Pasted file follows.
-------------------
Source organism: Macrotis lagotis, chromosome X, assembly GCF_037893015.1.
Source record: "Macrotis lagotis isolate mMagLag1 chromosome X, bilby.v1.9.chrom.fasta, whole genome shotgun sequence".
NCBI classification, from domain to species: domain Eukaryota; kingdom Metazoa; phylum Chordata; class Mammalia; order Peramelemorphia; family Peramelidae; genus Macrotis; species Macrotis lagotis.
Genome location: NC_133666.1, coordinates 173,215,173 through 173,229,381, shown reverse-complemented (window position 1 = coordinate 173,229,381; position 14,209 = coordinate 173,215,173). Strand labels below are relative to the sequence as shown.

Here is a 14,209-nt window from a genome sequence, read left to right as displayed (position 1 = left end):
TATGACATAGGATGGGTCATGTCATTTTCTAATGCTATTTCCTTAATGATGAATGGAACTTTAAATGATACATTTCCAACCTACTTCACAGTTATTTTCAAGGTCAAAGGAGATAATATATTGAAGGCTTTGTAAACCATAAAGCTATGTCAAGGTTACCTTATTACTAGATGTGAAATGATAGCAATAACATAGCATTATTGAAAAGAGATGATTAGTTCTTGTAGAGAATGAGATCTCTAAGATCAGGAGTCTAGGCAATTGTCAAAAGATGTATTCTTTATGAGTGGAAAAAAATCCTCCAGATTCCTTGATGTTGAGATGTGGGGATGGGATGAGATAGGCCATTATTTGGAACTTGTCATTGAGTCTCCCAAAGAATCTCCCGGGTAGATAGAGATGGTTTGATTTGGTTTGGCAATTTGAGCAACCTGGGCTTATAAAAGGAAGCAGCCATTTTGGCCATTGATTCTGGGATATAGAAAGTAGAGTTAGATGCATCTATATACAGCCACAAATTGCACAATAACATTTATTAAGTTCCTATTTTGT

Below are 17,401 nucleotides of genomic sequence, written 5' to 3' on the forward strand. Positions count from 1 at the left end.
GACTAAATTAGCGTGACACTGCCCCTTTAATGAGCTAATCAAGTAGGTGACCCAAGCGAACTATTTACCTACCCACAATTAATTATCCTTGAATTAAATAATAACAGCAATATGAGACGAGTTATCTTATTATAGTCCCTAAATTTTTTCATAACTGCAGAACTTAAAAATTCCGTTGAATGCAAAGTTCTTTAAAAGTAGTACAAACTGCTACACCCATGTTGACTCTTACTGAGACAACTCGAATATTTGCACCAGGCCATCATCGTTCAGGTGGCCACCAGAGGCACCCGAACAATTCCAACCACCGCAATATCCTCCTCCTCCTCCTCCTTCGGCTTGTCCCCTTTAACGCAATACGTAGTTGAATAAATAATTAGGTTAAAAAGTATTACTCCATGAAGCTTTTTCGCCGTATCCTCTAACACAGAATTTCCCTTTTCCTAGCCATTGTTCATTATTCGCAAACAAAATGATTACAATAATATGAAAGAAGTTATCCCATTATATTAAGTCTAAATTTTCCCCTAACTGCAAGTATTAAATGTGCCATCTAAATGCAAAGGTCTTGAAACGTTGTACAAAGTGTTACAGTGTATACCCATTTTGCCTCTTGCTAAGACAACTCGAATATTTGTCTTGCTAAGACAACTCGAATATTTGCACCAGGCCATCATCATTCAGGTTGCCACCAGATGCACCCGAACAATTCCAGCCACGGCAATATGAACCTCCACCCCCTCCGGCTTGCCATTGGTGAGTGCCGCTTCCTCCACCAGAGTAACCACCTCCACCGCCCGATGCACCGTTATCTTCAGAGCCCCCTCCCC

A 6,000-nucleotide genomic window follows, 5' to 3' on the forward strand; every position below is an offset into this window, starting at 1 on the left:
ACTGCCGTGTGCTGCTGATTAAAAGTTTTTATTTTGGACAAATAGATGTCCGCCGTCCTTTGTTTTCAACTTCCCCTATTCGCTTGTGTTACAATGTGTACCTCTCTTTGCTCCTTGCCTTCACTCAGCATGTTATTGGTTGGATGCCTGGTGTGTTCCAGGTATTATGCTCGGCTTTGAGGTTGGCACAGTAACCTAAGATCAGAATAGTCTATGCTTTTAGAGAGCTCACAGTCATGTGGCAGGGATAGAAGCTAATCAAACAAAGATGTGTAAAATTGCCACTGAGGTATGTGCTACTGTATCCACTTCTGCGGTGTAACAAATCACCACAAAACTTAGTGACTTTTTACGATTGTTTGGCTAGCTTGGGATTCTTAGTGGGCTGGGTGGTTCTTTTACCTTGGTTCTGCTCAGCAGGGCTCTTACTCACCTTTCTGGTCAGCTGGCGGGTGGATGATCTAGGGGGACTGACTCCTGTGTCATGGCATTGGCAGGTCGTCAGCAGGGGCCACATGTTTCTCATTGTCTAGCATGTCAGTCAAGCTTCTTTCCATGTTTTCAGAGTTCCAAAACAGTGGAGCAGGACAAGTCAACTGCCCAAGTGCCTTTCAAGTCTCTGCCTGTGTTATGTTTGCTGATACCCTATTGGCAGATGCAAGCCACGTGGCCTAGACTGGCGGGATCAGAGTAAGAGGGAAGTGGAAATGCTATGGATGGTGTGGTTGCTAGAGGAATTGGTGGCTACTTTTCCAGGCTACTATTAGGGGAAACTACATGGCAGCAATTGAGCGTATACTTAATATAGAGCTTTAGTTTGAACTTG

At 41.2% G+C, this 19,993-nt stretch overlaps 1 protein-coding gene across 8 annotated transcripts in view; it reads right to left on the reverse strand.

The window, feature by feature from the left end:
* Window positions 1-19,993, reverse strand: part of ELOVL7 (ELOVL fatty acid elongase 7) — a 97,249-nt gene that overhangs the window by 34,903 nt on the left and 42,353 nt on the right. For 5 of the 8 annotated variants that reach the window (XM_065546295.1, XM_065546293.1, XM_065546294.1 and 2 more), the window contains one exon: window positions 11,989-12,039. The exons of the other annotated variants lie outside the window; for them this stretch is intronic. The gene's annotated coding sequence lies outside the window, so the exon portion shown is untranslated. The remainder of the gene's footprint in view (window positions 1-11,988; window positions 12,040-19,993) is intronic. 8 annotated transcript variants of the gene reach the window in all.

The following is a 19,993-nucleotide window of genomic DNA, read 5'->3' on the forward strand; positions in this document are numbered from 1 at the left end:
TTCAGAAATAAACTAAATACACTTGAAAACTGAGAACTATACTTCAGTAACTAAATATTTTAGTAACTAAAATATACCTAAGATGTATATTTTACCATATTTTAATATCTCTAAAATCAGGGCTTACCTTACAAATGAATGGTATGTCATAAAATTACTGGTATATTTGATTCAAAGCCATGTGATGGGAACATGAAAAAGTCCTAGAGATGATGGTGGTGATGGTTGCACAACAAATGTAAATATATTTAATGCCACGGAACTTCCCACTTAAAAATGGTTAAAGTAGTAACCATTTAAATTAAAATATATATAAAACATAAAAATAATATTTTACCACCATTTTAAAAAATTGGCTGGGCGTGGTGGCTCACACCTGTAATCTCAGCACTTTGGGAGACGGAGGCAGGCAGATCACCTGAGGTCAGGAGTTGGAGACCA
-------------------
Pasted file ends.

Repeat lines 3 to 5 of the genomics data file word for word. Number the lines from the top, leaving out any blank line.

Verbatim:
NCBI classification, from domain to species: domain Eukaryota; kingdom Metazoa; phylum Chordata; class Mammalia; order Peramelemorphia; family Peramelidae; genus Macrotis; species Macrotis lagotis.
Genome location: NC_133666.1, coordinates 173,215,173 through 173,229,381, shown reverse-complemented (window position 1 = coordinate 173,229,381; position 14,209 = coordinate 173,215,173). Strand labels below are relative to the sequence as shown.

Here is a 14,209-nt window from a genome sequence, read left to right as displayed (position 1 = left end):